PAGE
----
This is the last release to feature original bassist Jordan Eberhardt, who left the band in early 2012 citing his reluctance to continue touring full-time; he was replaced by Mark Michell.[20] A vinyl edition containing the bonus track "Redwoods" and limited to 250 copies[21] was released in February 2012;[1] the song was also released as a single.

Phil Freeman wrote for Allmusic to compliment the group for opting to write songs with actual expression and not merely showing their technical talent off; he described The Collective as "a cohesive aesthetic experience, meant to be heard from beginning to end", and rated it 4 stars out of 5.[14] Chad Bowar wrote for About.com that although he did not usually enjoy instrumental albums, those of Scale the Summit were an exception, and the only flaw he found with The Collective (which he rated 4 stars out of 5) was that "a lot of the songs fade out, which I don't personally care for, but that's a minor quibble".[15] At Ultimate Guitar, the staff praised the album, describing the group as part of "the next generation of Vais and Satrianis", and noting that the group often use "mellower" material on the album instead of instrumental heavy metal at all times.[16] Sputnikmusic emeritus Eli Kleman rated The Collective an "excellent" 4.0 out of 5, and said that despite the lack of musical evolution between this album and the previous one, it was still their best yet.[17] Blabbermouth.net applauded The Collective as what reviewer Scott Alisoglu described as "an instrumental album every bit as musically engrossing and melodically enchanting as one with vocals", as he stated that Scale the Summit's "performances are [not] over the top in a technical sense" because the members of the group come together to "[create] a whole that is greater than the sum of those four parts". He closed his review by saying that although the band had not "reinvented the instrumental form", they have made an album thereof with greater coherency than is typical of the genre.[18]

Track listing
No. Title Length
1. "Colossal"   3:48
2. "Whales"   6:28
3. "Emersion"   2:33
4. "The Levitated"   3:02
5. "Secret Earth"   3:38
6. "Gallows"   4:33
7. "Origin of Species"   2:45
8. "Alpenglow"   3:58
9. "Black Hills"   7:59
10. "Balkan"   3:44
11. "Drifting Figures"   3:10
Personnel
  • Jordan Eberhardt – 6-string bass guitar
  • Chris Letchford – 7-string guitar
  • Pat Skeffington – drums, percussion
  • Travis Levrier – 7-string guitar
Sales chart positions
Chart Peak Source
Heatseekers 39 [22]

The Migration[edit]

The Migration
Studio album by Scale the Summit
Released June 11, 2013
Recorded Basement Studios in Winston-Salem, North Carolina,[23] late 2012 - early 2013
Genre Progressive metal, progressive rock, instrumental rock
Length 42:04
Label Prosthetic
Producer Jamie King
Scale the Summit chronology
The Collective
(2011)
The Migration
(2013)
Professional ratings
Aggregate scores
Source Rating
Metacritic 84/100[24]
Review scores
Source Rating
Allmusic 4/5 stars[25]
Sputnikmusic 4.2/5 [26]
Exclaim! 8/10[27]
About.com 4/5 stars[28]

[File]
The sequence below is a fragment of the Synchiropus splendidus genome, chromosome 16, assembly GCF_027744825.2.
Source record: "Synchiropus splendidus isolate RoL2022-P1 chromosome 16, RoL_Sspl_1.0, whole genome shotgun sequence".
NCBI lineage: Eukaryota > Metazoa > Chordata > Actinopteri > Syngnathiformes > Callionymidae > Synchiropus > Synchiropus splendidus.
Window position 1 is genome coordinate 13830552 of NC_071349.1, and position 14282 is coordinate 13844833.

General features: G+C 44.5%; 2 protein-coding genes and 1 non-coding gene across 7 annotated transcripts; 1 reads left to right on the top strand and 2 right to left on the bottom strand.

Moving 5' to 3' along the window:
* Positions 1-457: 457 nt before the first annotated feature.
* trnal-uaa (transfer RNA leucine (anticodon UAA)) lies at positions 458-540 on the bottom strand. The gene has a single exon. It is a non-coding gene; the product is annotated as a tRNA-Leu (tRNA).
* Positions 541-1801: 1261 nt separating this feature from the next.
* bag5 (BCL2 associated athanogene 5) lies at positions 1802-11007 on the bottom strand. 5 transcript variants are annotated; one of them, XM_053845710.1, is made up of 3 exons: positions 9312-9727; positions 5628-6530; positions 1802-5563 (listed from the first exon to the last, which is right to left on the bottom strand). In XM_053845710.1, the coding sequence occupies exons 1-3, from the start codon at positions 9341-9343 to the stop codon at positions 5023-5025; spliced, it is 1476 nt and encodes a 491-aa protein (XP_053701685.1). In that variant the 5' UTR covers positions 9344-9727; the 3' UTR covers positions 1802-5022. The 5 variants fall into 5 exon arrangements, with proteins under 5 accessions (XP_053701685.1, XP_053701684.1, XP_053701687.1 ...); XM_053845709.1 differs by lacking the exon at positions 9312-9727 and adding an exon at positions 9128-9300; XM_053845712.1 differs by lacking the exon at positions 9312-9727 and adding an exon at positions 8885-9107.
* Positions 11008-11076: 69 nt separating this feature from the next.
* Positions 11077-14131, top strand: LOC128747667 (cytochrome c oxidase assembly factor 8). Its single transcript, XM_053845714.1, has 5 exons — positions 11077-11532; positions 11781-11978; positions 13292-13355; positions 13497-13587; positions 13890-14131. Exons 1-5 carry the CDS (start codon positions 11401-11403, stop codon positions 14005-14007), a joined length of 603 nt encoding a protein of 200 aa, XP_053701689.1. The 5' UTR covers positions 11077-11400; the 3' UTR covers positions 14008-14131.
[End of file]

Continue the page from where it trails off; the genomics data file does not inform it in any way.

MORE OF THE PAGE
Ultimate Guitar 7.7/10[29]

The Migration was released on June 11, 2013, by Prosthetic Records. The album artwork for The Migration was created by Duncan Storr. Letchford stated the band wanted artwork that fit the usual "organic/nature theme that we are costumed [sic] to using" with more of the color green, adding that he also admired the album covers of progressive rock band Yes. The album's sound was intended to be "organic and natural", and Letchford praised producer Jamie King for being in complete agreement with and understanding the group's goals. Guitars were recorded to a click track first, followed by drums and then bass guitar. The mixing process was accomplished via email; King would send the group one entire mix of the album and the group would send him feedback in response. This was done five times before the album was considered finished.[30]

This is the band's first album with Mark Michell on bass guitar. Michell wrote the ending of "Oracle" and all of "Evergreen", which is a bass solo (Letchford noted that the higher-pitched sounds mistaken for regular guitars are actually all notes performed on the bass guitar).[30] At the time it was written, the band considered "The Traveler" to be their most difficult song yet.[1]

Based on 6 reviews, Metacritic gave the album 84 out of 100. Reviewing for Allmusic, Gregory Heaney praised the album, writing that the band's instrumental metal style was "fantastic" as opposed to intimidating (for listeners who felt that the genre was too "academic").[25] Sputnikmusic reviewer Jacob Royal also enjoyed the record, and specifically cited the composition of the track "The Olive Tree" as evidence that the band "knows exactly what it's doing" on this album.[26] Scoring the record 8 points out of 10, Exclaim!'s Trystan MacDonald praised the group for being able to "balance technical shredding and melodic atmospheric pieces", and thus create well-written songs that also display their instrumental prowess.[27] About.com rated the album 4 stars out of 5, as writer Natalie Zed remarked that the band's music lacks pretension, is engaging and has narrative qualities despite lacking vocals, and remaining true to their musical identity without being unable to innovate. She noted that "Odyssey" and "The Traveler" respectfully encouraged the listener to go on a journey of their own and reflected pensively on having completed one and been changed by it, and were thus dynamically-opposite tracks.[28] At Ultimate Guitar, the staff felt that the band's best performances on the album were not their "fast-paced guitar-driven moments", citing "Atlas Novus" and "Olive Tree" as examples, but wrote that The Collective was a superior album and rated this one 7.7 out of 10.[29]